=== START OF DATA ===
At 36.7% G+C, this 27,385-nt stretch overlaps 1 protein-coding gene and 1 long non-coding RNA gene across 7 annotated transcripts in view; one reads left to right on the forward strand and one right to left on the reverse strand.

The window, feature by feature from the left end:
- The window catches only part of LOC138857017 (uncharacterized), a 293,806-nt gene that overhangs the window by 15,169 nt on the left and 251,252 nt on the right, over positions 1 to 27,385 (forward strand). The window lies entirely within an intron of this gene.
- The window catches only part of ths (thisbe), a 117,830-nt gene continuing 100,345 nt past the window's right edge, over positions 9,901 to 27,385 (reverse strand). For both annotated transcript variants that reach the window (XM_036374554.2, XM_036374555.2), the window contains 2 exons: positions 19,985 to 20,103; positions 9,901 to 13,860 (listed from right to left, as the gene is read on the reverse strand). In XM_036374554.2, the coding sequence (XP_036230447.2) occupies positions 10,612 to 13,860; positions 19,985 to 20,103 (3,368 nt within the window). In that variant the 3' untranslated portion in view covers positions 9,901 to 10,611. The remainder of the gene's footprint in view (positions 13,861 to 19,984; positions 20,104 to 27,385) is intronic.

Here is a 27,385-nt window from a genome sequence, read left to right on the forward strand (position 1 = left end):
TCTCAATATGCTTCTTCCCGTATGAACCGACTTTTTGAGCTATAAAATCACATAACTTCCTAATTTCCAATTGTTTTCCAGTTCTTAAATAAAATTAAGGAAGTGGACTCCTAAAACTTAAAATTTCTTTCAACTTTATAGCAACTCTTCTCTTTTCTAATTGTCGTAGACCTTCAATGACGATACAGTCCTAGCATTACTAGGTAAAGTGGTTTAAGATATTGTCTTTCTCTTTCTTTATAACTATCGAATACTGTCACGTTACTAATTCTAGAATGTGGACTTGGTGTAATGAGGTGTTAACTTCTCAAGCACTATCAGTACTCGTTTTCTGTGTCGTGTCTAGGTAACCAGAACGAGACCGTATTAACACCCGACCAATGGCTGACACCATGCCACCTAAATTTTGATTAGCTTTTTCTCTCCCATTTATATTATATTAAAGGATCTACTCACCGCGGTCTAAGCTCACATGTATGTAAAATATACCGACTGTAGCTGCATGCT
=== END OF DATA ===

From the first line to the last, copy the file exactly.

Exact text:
At 36.7% G+C, this 27,385-nt stretch overlaps 1 protein-coding gene and 1 long non-coding RNA gene across 7 annotated transcripts in view; one reads left to right on the forward strand and one right to left on the reverse strand.

The window, feature by feature from the left end:
- The window catches only part of LOC138857017 (uncharacterized), a 293,806-nt gene that overhangs the window by 15,169 nt on the left and 251,252 nt on the right, over positions 1 to 27,385 (forward strand). The window lies entirely within an intron of this gene.
- The window catches only part of ths (thisbe), a 117,830-nt gene continuing 100,345 nt past the window's right edge, over positions 9,901 to 27,385 (reverse strand). For both annotated transcript variants that reach the window (XM_036374554.2, XM_036374555.2), the window contains 2 exons: positions 19,985 to 20,103; positions 9,901 to 13,860 (listed from right to left, as the gene is read on the reverse strand). In XM_036374554.2, the coding sequence (XP_036230447.2) occupies positions 10,612 to 13,860; positions 19,985 to 20,103 (3,368 nt within the window). In that variant the 3' untranslated portion in view covers positions 9,901 to 10,611. The remainder of the gene's footprint in view (positions 13,861 to 19,984; positions 20,104 to 27,385) is intronic.

Here is a 27,385-nt window from a genome sequence, read left to right on the forward strand (position 1 = left end):
TCTCAATATGCTTCTTCCCGTATGAACCGACTTTTTGAGCTATAAAATCACATAACTTCCTAATTTCCAATTGTTTTCCAGTTCTTAAATAAAATTAAGGAAGTGGACTCCTAAAACTTAAAATTTCTTTCAACTTTATAGCAACTCTTCTCTTTTCTAATTGTCGTAGACCTTCAATGACGATACAGTCCTAGCATTACTAGGTAAAGTGGTTTAAGATATTGTCTTTCTCTTTCTTTATAACTATCGAATACTGTCACGTTACTAATTCTAGAATGTGGACTTGGTGTAATGAGGTGTTAACTTCTCAAGCACTATCAGTACTCGTTTTCTGTGTCGTGTCTAGGTAACCAGAACGAGACCGTATTAACACCCGACCAATGGCTGACACCATGCCACCTAAATTTTGATTAGCTTTTTCTCTCCCATTTATATTATATTAAAGGATCTACTCACCGCGGTCTAAGCTCACATGTATGTAAAATATACCGACTGTAGCTGCATGCT